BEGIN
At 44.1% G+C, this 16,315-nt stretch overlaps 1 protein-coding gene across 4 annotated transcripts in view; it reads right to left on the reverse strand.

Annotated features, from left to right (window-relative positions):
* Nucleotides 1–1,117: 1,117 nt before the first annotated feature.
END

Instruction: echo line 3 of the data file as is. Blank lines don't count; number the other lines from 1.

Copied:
* Nucleotides 1–1,117: 1,117 nt before the first annotated feature.